Adam Zagoria covers basketball at all levels. He is the author of two books and an award-winning journalist whose articles have appeared in ESPN The Magazine, SLAM, Sheridan Hoops, Sports Illustrated, Basketball Times and in newspapers nationwide.
When Larry Brown and SMU join the Big East in 2013, Jim Boeheim and Syracuse will likely be playing their first season in the ACC.
So the two legendary coaches likely won’t get to match up during Big East play, and Brown says the league will never adequately replace Syracuse — or Pittsburgh, which is also leaving for the ACC.
“I don’t know if you could ever duplicate what Boeheim’s done or what [Pittsburgh coach] Jamie [Dixon]’s done and [former Pitt] Coach [Ben] Howlands’s done, but those other programs are pretty darn good,” Brown told SNY.tv.
When SMU does join the Big East in 2013, they will enter along with Memphis, Temple, Houston and UCF, bringing the league to 18 basketball teams.
“There’s some great teams, there are some up and coming teams,” Brown, 71, said. “Memphis and Temple are two unbelievable programs.”
Brown’s goal since taking over in April is to get the Mustangs ready for their entrance into a Big East that will still feature traditional league powers UConn, Louisville, Georgetown, Villanova, Marquette and Notre Dame along with the new entrants.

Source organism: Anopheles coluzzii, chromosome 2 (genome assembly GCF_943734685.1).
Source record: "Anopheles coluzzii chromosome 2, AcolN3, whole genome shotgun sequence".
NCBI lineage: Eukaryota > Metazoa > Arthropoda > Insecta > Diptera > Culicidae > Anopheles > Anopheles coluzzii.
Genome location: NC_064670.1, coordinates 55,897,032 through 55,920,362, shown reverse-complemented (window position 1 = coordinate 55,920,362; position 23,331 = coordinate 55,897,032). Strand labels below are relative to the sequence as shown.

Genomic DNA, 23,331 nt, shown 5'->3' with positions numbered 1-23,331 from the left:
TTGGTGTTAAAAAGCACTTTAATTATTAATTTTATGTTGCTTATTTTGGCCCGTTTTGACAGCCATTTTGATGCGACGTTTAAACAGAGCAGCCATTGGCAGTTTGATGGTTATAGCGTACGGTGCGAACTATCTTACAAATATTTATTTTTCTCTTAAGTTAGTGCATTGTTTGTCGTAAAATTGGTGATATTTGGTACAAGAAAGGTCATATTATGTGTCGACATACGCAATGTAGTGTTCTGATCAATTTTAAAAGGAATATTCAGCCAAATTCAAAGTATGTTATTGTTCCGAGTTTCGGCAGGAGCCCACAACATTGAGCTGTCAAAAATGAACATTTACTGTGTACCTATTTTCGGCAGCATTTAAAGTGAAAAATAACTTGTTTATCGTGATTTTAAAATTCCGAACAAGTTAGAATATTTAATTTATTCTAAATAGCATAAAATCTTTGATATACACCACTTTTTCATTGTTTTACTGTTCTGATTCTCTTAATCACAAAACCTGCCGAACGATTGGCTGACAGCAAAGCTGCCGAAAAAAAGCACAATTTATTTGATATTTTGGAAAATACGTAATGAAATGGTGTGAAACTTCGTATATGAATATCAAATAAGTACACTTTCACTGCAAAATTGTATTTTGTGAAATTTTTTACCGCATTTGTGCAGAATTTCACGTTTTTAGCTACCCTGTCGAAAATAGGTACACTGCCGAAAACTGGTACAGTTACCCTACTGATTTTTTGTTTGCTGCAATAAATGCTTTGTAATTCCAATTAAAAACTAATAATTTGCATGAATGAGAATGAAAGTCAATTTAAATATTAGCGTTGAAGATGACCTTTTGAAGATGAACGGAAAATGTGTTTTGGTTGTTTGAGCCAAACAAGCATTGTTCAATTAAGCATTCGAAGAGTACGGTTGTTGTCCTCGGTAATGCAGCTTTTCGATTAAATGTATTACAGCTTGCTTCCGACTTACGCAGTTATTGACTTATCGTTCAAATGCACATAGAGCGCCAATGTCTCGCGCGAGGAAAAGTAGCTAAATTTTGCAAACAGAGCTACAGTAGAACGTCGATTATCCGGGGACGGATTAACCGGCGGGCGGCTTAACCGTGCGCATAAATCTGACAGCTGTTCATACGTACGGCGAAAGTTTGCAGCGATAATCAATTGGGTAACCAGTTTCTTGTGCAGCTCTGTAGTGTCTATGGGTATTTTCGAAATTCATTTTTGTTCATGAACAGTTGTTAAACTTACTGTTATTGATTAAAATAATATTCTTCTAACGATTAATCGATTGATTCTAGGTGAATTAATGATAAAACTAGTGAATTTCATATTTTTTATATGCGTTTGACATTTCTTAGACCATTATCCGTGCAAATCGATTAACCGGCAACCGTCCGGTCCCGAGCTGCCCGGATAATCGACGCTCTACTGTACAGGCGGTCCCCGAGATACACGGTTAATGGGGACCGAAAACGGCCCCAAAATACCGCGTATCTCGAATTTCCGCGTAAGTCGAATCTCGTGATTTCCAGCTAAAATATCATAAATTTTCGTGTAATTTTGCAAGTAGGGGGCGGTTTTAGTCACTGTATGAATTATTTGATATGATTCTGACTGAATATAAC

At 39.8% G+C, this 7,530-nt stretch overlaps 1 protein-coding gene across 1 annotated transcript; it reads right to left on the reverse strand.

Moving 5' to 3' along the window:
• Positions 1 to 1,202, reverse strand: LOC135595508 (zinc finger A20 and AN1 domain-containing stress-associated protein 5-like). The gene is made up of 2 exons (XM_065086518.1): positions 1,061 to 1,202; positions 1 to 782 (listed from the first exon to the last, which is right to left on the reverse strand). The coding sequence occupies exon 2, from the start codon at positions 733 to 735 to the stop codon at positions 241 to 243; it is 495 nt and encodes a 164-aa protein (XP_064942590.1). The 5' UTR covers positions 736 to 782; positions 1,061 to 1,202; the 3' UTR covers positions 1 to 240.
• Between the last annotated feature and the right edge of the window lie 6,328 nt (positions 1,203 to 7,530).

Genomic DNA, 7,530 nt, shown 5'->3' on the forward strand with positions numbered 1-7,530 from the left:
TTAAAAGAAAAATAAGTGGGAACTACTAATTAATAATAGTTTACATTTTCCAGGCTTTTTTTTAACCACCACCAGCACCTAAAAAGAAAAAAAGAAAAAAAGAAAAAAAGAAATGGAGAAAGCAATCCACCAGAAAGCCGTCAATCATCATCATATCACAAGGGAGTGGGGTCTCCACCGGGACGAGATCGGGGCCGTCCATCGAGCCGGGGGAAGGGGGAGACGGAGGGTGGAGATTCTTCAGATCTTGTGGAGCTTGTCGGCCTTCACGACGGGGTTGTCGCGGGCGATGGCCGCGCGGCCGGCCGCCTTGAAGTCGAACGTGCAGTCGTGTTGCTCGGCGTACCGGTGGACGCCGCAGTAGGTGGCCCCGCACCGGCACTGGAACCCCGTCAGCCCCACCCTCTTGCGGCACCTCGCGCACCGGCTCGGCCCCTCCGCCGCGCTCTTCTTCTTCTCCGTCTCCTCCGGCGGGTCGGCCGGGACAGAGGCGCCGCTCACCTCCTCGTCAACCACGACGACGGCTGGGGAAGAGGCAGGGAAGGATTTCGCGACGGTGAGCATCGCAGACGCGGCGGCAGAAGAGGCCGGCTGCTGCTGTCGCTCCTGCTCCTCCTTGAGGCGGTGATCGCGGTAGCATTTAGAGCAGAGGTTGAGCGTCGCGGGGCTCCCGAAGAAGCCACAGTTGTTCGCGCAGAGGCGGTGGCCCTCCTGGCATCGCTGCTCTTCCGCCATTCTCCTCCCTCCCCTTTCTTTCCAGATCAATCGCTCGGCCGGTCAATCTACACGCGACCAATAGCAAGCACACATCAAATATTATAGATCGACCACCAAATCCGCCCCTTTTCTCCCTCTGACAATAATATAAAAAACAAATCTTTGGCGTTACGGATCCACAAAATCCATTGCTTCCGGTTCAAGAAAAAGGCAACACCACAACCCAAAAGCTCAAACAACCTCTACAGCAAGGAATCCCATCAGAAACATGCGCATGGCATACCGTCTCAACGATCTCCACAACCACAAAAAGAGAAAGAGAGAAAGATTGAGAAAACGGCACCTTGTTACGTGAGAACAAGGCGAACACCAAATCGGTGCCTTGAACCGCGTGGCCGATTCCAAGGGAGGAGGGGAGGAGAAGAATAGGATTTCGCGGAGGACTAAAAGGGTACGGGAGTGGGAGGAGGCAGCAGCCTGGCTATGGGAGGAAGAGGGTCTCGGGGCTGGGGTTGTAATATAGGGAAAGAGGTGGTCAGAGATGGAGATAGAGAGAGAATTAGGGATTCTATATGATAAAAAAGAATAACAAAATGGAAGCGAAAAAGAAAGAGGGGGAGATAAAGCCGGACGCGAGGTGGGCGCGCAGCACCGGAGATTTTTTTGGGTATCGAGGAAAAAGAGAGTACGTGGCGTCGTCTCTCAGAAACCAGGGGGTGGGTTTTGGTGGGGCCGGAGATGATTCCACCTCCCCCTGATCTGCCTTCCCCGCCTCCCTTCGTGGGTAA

As covered in my earlier story, Brown has already secured transfers Josiah Turner (Arizona) and Crandall Head (Illinois) and is involved with uncommitted 2012 wing Savon Goodman as well as the Harrison twins, Aaron and Andrew, in the Class of 2013.
“We got a long way to go,” Brown said. “You don’t mention SMU like you mention Georgetown or Villanova or Connecticut or Louisville. So if we can just recruit around this state [Texas] and around this city [Dallas] we can compete with anybody and that’s going to be our goal.”
Adam Zagoria is a Basketball Insider who covers basketball at all levels. A contributor to The New York Times and SportsNet New York (SNY), he is also the author of two books and is an award-winning journalist and filmmaker. His articles have appeared in ESPN The Magazine, SLAM, Sheridan Hoops, Basketball Times and in newspapers nationwide. He also won an Emmy award for his work on the SNY mini-documentary on Syracuse guard Tyus Battle.
A veteran Ultimate Frisbee player, he has competed in numerous National and World Championships and, perhaps more importantly, his teams won the Westchester Summer League (WSL) championships in 2011 and 2013.
He lives in Manhattan with his wife and children.